The homes at Solitude Village are single width (12 feet), single width with an additional room, and double width (24 feet). The double width homes were brought to the Village in two sections which were connected at the site. They were bolted together and the roof connection was sealed by an aluminum flashing. Double width homes, which may in their current models be as large as twenty-eight feet in width and seventy feet in length, have been growing in popularity in Solitude Village, as well as elsewhere. See B. Hodes & G. Roberson, The Law of Mobile Homes at xxxvii (3rd Ed.1974). It need hardly be pointed out that these double width homes are intended to remain on site permanently, and that their removal by cranes or other heavy machinery would undoubtedly entail considerable difficulty and oftentimes considerable damage to the landscape. Insofar as the single width homes are concerned their removal would also entail some difficulty since in their current models they may be as much as seventy feet long and fourteen feet wide. Here, as with the double width homes, the intent that they remain on site permanently is entirely evident.

Early in 1975 the tax assessor of High Bridge submitted a tax list to the Hunterdon County Board of Taxation which did not include any of the homes at Solitude Village. At the Board's preliminary equalization hearing, assessors from other municipalities within the County objected to the omission and thereafter the Board directed the High Bridge assessor to place the Solitude Village homes on the tax rolls. After hearing objections from residents of Solitude Village the Board reaffirmed its action. As of May 1, 1975 the homes appeared on the Board's certified tax rolls and thereafter the residents of the Village received individual tax bills. As theretofore Solitude Village, Inc. was taxed on the land, foundations, streets, walks, sewers, water lines, etc. This aspect of the tax assessment is not disputed and is not placed in issue by the parties to this proceeding.

The Borough of High Bridge, Solitude Village, Inc. and 57 individual home owners appealed the assessments against the individual home owners to the County Board which sustained the assessments. On further appeals to the Division of Tax Appeals the County Board's judgment was affirmed in a full opinion, which found that the mobile homes were "dwellings in every sense of the word," that they were "not readily adaptable to being moved about," that they "were installed and completed in such a fashion that it was never intended, planned or expected that these dwellings would be moved," and that they were "so integrated with the land as to be considered as real estate and taxable as such within the meaning of our real estate tax statutes." See Becker v. Little Ferry, 125 N.J.L. 141, 143, 14 A.2d 493, (Sup.Ct.1940), Aff'd 126 N.J.L. 338, 19 A.2d 657 (E. & A. 1941).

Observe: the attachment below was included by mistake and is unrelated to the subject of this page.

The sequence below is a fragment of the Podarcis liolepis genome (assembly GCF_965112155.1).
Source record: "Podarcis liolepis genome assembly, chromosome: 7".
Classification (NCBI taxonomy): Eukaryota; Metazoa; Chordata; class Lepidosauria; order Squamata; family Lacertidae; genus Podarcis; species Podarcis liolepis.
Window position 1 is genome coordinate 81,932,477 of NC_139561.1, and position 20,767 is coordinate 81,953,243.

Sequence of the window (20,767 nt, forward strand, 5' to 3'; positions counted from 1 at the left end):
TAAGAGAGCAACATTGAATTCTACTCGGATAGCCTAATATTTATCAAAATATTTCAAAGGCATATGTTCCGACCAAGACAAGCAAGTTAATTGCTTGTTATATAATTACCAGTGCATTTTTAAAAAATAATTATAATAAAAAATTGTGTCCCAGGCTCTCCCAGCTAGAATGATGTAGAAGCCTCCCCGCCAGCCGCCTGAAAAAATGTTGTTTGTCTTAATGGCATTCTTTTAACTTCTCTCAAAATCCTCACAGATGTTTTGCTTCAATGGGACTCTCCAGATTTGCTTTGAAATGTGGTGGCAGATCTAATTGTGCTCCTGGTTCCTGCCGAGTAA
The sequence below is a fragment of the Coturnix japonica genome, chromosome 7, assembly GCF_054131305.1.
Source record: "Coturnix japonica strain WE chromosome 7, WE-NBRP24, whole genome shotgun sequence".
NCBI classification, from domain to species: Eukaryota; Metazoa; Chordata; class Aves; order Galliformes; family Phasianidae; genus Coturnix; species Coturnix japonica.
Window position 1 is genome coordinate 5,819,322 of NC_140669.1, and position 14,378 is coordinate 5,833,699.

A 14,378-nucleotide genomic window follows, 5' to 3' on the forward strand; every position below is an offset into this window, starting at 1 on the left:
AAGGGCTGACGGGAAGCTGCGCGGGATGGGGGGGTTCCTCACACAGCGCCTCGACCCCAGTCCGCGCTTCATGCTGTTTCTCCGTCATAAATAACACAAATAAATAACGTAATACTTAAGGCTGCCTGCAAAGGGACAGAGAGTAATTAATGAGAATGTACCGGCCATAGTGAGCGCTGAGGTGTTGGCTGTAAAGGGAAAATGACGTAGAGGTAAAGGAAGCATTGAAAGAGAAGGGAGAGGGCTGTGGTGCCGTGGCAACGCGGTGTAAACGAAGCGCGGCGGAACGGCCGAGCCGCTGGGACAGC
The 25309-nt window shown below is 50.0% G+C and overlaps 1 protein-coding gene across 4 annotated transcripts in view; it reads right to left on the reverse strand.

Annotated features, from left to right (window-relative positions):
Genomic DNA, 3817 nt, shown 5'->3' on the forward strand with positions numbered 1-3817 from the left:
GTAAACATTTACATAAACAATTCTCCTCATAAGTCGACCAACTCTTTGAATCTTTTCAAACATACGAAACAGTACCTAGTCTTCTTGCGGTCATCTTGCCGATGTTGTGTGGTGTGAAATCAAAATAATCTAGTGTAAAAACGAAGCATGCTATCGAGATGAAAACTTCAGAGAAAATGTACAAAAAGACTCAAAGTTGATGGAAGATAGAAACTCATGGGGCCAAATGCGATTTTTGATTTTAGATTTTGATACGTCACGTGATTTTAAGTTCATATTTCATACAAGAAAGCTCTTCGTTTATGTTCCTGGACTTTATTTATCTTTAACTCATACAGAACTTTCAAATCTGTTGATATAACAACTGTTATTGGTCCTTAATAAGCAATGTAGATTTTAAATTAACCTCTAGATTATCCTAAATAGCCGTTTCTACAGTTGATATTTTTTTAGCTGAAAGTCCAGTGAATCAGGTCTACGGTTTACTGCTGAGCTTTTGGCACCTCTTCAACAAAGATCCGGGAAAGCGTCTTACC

The Appellate Division affirmed the Division of Tax Appeals substantially for the reasons set forth in the opinion filed by the Division. In addition the Appellate Division expressed the thought that the determination that "these mobile homes should be taxed as real property" was not inconsistent with Nelson Cooney & Son, Inc. v. Tp. of So. Harrison, 57 N.J. 384, 273 A.2d 33 (1971). There the Court, in a case dealing with the power of a municipality to license a mobile home park and impose a monthly fee for each occupied site within the park, expressed the view that mobile homes "are not taxable, under present statutes in this state, as either real or personal property." 57 N.J. at 389, 273 A.2d at 35. The quoted language is undoubtedly too broad. It may be appropriate when sought to be applied to transient-type house trailers which have on occasion loosely been referred to as mobile homes. Cf. Manhattan Trailer Court v. Township of North Bergen, 104 N.J.Super. 405, 250 A.2d 156 (App.Div.1969). It would be inappropriate when sought to be applied to modern single or double width mobile homes placed on sites, either within or without mobile home parks, with a view toward their remaining there permanently as family dwellings. Cf. Bell v. City of Corbin City, 164 N.J.Super. 21, 395 A.2d 546 (App.Div.1978).

The early house trailers, which originated a half century ago, have been described as makeshift contraptions "not really fit for permanent human habitation." Bartke & Gage, Mobile Homes: Zoning and Taxation, 55 Cornell L.Rev. 491, 525 (1970). That they were then viewed as personal property can have little relevance when dealing with modern mobile homes, such as those at Solitude Village. These modern homes not only have all of the facilities of conventional homes, including sewage, water, lighting, heating and air conditioning, but also are more and more being constructed to look like and be used as conventional homes. As such they should, in all fairness, bear similar tax burdens. Bartke & Gage, supra, 55 Cornell L.Rev. at 520, have properly noted that "the ideal for any tax system is to treat equally those similarly situated." See Princeton Univ. Press v. Princeton, 35 N.J. 209, 214, 172 A.2d 420 (1961)....

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  • Robinson Tp. v. Knoll
    • United States
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    ...as with the double width homes, the intent that they remain on site permanently is entirely evident." Koester v. Hunterdon County Board of Taxation, 79 N.J. 381, 386, 399 A.2d 656 (1979).Transient use could be expected, if at all, only of mobile homes located in, rather than away from, mobi......